Every other weekend, a throng of people she preached to got in their cars and drove down her street, so many cars that no one could get through. They came inside and sang and prayed.

They brought church to her.

Stephanie Hayes can be reached at shayes@sptimes.com or (727) 893-8857.

.Biography

Rose "Mama Rose" Payne

Born: April 15, 1914.

Died: March 15, 2010.

Survivors: Daughter Barbara Thomas; sons Charles Payne, Leroy Watson and Shane Watson; sister Susan Turner; grandchildren Diane Elias, Stephanie Brown, Bridgette Elias, Kevin Elias, Iesha Watson, Janice Lewis, Ahmi Stewart, Laronna McMiller, Qwaiyyi Stewart, Charles Payne Jr., Michael Payne, Richard Payne and Tracy Payne; and many great-grandchildren. Predeceased by husband Handy Payne; and daughters Mary "Ami" Brinkley and Carolyn Payne.

Mama Rose Payne, oldest member of St. Petersburg's Friendship Missionary Baptist church 03/20/10 [Last modified: Saturday, March 20, 2010 7:29pm]
Photo reprints | Article reprints

© 2017 Tampa Bay Times

    

Join the discussion: Click to view comments, add yours

Loading...
  1. Pinellas sees spike in infant deaths from unsafe sleeping, and advocates are concerned

    Health

    The reports from the Department of Children and Families are tragic: A Pinellas County mother falls asleep on a recliner during an early morning feeding and wakes to find one of her 3-month-old twins unresponsive. Another finds her 6-month-old daughter lying still, a blanket over her head. Another infant is found wedged …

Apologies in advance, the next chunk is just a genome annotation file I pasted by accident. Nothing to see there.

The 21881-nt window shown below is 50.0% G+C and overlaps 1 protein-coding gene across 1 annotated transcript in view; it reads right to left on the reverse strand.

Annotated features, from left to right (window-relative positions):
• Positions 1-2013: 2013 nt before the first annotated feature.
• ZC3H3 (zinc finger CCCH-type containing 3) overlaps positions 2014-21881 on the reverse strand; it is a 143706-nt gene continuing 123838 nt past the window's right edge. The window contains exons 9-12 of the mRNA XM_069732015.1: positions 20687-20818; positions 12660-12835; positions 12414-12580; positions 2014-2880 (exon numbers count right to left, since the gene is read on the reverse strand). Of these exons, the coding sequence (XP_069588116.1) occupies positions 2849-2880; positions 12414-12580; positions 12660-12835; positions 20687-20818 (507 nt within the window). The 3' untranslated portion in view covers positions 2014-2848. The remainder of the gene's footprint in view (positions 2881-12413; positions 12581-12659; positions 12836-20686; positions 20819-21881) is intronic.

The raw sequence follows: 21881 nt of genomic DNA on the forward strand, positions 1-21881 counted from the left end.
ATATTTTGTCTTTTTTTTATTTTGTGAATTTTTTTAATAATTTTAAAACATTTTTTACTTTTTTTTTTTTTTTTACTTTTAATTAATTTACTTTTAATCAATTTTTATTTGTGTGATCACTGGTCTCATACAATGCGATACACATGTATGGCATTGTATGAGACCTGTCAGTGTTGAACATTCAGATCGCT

Advocates are looking to step up their public information efforts this year after reports show a spike in sleep-related infant deaths in Pinellas County. [iStockphoto.com]
  2. Kellyanne Conway warns of health care spin, but then delivers her own in Miami

    Blogs

    On the same day that Senate Republicans were forced to delay a vote on their healthcare legislation because not enough of them wanted to vote for it, White House senior counselor Kellyanne Conway defended the bill in Miami.

    White House senior counselor Kellyanne Conway is welcomed by state Rep. Carlos Trujillo, R-District 105, at the Miami-Dade GOP’s Lincoln Day fundraiser on Tuesday night.
  3. Sign up for our new daily News at Noon email newsletter

    News

    The Tampa Bay Times will soon launch a daily newsletter called News at Noon. You can make sure to be among the first to receive it by signing up now.

  4. New poll shows tight St. Pete mayor's race

    Blogs

    A new poll shows a tight race between former mayor Rick Baker and Mayor Rick Kriseman, currently engaged in the most expensive mayoral race in St. Petersburg history. 

    Former Mayor Rick Baker answers a question during the mayoral candidate forum at Mt. Zion Missionary Baptist Church on Tuesday. Mayor Rick Kriseman is in the foreground.
  5. Review: Mark Bowden's 'Hue 1968' a gripping, and timely, history

    Books

    More than 40 years after it ended, America's war in Vietnam is still contentious, still misunderstood, and fast slipping into the fog of history.

     On Feb. 15, 1968, U.S. Marines carry out an assault on Dong Ba Tower in Hue, South Vietnam. In the battle for the tower, six men died and 50 were wounded.